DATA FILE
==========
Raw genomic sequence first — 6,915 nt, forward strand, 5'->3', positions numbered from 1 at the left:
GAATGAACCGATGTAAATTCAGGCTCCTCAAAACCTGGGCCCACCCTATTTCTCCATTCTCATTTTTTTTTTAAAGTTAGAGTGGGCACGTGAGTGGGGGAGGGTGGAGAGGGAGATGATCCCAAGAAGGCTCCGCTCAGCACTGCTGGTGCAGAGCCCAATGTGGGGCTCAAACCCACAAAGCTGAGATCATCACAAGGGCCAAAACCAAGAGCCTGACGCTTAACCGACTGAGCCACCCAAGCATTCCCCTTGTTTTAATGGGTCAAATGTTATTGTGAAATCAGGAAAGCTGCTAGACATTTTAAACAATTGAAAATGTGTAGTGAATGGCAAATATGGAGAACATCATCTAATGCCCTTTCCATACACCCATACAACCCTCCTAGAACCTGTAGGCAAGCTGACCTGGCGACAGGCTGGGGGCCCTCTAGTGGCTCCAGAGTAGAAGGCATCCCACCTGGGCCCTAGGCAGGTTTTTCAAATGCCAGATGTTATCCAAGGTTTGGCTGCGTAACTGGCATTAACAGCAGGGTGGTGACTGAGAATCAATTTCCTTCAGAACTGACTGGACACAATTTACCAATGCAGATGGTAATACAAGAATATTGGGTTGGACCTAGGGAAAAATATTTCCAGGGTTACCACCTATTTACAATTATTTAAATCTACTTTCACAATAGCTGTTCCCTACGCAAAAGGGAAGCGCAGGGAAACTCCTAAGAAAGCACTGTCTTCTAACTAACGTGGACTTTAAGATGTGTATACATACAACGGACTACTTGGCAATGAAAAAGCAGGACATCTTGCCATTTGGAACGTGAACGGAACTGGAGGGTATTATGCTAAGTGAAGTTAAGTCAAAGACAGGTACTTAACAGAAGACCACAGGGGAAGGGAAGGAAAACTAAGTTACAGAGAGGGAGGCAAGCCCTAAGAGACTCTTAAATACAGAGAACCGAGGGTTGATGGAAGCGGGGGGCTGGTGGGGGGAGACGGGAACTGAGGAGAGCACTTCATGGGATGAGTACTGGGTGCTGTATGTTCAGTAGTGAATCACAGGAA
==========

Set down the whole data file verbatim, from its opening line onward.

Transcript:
Raw genomic sequence first — 6,915 nt, forward strand, 5'->3', positions numbered from 1 at the left:
GAATGAACCGATGTAAATTCAGGCTCCTCAAAACCTGGGCCCACCCTATTTCTCCATTCTCATTTTTTTTTTAAAGTTAGAGTGGGCACGTGAGTGGGGGAGGGTGGAGAGGGAGATGATCCCAAGAAGGCTCCGCTCAGCACTGCTGGTGCAGAGCCCAATGTGGGGCTCAAACCCACAAAGCTGAGATCATCACAAGGGCCAAAACCAAGAGCCTGACGCTTAACCGACTGAGCCACCCAAGCATTCCCCTTGTTTTAATGGGTCAAATGTTATTGTGAAATCAGGAAAGCTGCTAGACATTTTAAACAATTGAAAATGTGTAGTGAATGGCAAATATGGAGAACATCATCTAATGCCCTTTCCATACACCCATACAACCCTCCTAGAACCTGTAGGCAAGCTGACCTGGCGACAGGCTGGGGGCCCTCTAGTGGCTCCAGAGTAGAAGGCATCCCACCTGGGCCCTAGGCAGGTTTTTCAAATGCCAGATGTTATCCAAGGTTTGGCTGCGTAACTGGCATTAACAGCAGGGTGGTGACTGAGAATCAATTTCCTTCAGAACTGACTGGACACAATTTACCAATGCAGATGGTAATACAAGAATATTGGGTTGGACCTAGGGAAAAATATTTCCAGGGTTACCACCTATTTACAATTATTTAAATCTACTTTCACAATAGCTGTTCCCTACGCAAAAGGGAAGCGCAGGGAAACTCCTAAGAAAGCACTGTCTTCTAACTAACGTGGACTTTAAGATGTGTATACATACAACGGACTACTTGGCAATGAAAAAGCAGGACATCTTGCCATTTGGAACGTGAACGGAACTGGAGGGTATTATGCTAAGTGAAGTTAAGTCAAAGACAGGTACTTAACAGAAGACCACAGGGGAAGGGAAGGAAAACTAAGTTACAGAGAGGGAGGCAAGCCCTAAGAGACTCTTAAATACAGAGAACCGAGGGTTGATGGAAGCGGGGGGCTGGTGGGGGGAGACGGGAACTGAGGAGAGCACTTCATGGGATGAGTACTGGGTGCTGTATGTTCAGTAGTGAATCACAGGAA